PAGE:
Then, the moment came. Travis arrived with Malachi and he’s absolutely beautiful, but very uncertain of what he’s doing with these white people. He reluctantly went to Brandy, but refused to come to me once he had latched on to her. The entire time he seemed to be on the verge of tears as he looked around, and I’m pretty sure if I’d taken him away from Brandy that would have pushed him over the edge. Eventually, he fell asleep in Brandy’s arms and only then did I get to hold him. He and I took a short nap together before I went to order us some lunch and now he’s sound asleep with Brandy again.
That moment is such a strange one, but so fun as well. You can see the absolute terror in his eyes as he’s handed to these strange people who introduce themselves as Mommy and Daddy. He never did really burst into tears until Daddy reached over and tickled his belly a little and that pushed him over the edge. He didn’t cry for long, but I said, “Soon that will be one of your favorite things.” Funny how that works. Pray that he adjusts well to us and that all goes well tomorrow at the Embassy.
Thanks for checking in.
Monday, May 25, 2009
We got here safely yesterday around noon, got checked into the hotel and then went to Picadilly Circus yesterday just to look around. We were proud of ourselves for navigating the buses and tube system without getting lost. We had Indian food for dinner which was awesome. That came at the recommendation of many of our friends. We pushed through the jet lag yesterday and slept ok last night, although Brandy woke up in the middle of the night and couldn't go back to sleep.
Today we are taking a bike tour of London with my friends from Fat Tire Bike Tours. We did this last year with our Burundi team during our layover and had a blast so I'm excited to take Brandy this time and do the full tour. Looks like we'll be doing taking the tour in the rain as we watch it fall from the sky right now. Oh well, they do the tour rain or shine, so we will too.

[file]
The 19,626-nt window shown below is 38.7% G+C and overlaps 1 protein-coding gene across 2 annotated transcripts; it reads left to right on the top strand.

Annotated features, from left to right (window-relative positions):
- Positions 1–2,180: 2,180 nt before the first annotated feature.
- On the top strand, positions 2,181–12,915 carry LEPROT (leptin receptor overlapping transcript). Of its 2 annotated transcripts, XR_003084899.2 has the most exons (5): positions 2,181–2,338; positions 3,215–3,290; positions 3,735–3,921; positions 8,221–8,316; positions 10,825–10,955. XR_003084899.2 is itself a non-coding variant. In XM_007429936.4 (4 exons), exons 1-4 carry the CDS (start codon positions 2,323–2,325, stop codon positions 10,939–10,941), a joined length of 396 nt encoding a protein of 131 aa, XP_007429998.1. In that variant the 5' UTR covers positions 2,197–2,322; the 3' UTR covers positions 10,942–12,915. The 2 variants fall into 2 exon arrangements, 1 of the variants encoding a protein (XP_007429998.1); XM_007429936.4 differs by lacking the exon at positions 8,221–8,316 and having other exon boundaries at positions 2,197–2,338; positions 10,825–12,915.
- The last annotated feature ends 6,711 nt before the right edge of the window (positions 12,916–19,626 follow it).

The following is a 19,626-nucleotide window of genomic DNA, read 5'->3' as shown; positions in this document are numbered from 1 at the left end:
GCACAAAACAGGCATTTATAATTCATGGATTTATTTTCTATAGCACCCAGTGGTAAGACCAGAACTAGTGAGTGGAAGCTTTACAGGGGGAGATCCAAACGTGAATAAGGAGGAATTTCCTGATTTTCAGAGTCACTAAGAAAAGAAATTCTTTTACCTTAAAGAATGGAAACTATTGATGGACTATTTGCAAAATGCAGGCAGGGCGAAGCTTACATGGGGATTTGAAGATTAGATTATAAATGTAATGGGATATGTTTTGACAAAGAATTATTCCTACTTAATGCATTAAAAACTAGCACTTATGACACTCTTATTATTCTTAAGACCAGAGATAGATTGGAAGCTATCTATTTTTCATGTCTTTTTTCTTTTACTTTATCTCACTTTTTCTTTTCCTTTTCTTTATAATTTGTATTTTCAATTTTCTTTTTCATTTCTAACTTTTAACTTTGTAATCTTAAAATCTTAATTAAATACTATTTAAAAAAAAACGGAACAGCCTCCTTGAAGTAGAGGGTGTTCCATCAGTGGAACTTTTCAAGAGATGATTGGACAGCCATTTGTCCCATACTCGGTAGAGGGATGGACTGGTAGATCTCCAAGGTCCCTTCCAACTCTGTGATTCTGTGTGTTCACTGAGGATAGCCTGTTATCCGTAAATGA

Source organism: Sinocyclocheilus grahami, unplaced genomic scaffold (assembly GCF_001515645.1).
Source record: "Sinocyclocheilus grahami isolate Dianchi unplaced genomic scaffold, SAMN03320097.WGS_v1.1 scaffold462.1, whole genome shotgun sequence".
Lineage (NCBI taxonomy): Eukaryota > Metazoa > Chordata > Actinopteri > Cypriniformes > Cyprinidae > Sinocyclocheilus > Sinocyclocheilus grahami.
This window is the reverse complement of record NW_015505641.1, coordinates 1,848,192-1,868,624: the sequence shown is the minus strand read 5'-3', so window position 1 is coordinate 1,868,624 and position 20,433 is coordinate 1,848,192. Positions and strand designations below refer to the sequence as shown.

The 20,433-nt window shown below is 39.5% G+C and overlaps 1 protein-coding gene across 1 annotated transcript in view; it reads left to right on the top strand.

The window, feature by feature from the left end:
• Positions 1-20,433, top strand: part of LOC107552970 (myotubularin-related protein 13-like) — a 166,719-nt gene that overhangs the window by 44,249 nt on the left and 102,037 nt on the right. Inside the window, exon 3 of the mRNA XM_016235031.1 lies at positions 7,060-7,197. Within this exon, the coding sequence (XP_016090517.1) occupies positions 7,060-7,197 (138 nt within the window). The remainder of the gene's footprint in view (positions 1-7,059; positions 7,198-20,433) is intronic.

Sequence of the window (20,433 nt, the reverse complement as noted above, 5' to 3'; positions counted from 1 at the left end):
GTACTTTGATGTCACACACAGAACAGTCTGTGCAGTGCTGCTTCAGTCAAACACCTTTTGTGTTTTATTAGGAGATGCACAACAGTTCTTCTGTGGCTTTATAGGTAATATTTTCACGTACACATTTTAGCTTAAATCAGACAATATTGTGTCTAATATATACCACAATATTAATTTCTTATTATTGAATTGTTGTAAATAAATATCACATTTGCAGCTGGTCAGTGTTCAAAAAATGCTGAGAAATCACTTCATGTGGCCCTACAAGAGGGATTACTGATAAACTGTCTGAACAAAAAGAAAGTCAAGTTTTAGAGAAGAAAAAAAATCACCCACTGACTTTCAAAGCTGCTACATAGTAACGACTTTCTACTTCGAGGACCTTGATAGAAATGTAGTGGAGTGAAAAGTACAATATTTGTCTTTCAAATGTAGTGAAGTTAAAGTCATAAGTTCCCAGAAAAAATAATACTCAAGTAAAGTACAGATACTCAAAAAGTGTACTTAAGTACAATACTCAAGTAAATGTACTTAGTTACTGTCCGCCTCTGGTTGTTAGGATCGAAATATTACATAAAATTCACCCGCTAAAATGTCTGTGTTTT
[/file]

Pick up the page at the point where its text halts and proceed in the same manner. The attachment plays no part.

All this is a fun passing of the time until our flight at 9:30 tonight. Can't wait. Hoping to meet Malachi within 24 hours. Hard to believe.
Thanks for checking in and we'll keep you posted.
Friday, May 22, 2009
We are going to do our best to post to the blog while we're there and update you on different events. Pictures will have to wait until we get back because the internet cafes operate at dial-up speed. I talked to a friend who said it took 3 hours to download 20 pictures . . . we can wait.
We'd love your prayers for us and specifically for us to be able to relax and enjoy this experience. There is a lot of temptation to grow anxious about everything from travel to the Embassy appointment to leaving the kids here and even the meeting of Malachi, so pray that the Lord will give us peace in the midst of this time so we can enjoy this celebration.
We thought it would be fun to have the kids shoot a video for Malachi that we can show him when we're there to introduce themselves to him. Don't tell Josiah, but Selah's video was the best! Thanks again for following along and keep checking in for more news!!!
Friday, May 8, 2009
As Mother's Day approaches, it is bittersweet...I think about my children and how much delight they bring me. I think back to past mothers days when it was so painful to NOT be a mother. I think about my children's genetic/biological mothers and wonder what that day is like for them. I think about sweet friends who long to be mothers or who have lost children this year. I think about all the moms in my family and in my circle of friends and I am grateful for each one of them. Being a mom is the most difficult thing I have ever done, and I continually pray that my children will grow up saying that I loved them, that I loved their father, and most importantly, that I loved Jesus. There is nothing I want for my kids more than for them to have a relationship with Christ and to become like Him. It is such a blessing to see that happening already- today I was frustrated because the kids were playing in the kitchen and I was trying to get some things done and I spoke to Josiah, but it was not a very nice tone of voice. I was not concerned about their heart, I just wanted them out of the kitchen! Josiah approached me and very sweetly said "mommy, can you try next time to use kind words?" OUCH- but true. I apologized and asked for his forgiveness. He forgave me and said "I know it is hard to remember"- that made me laugh!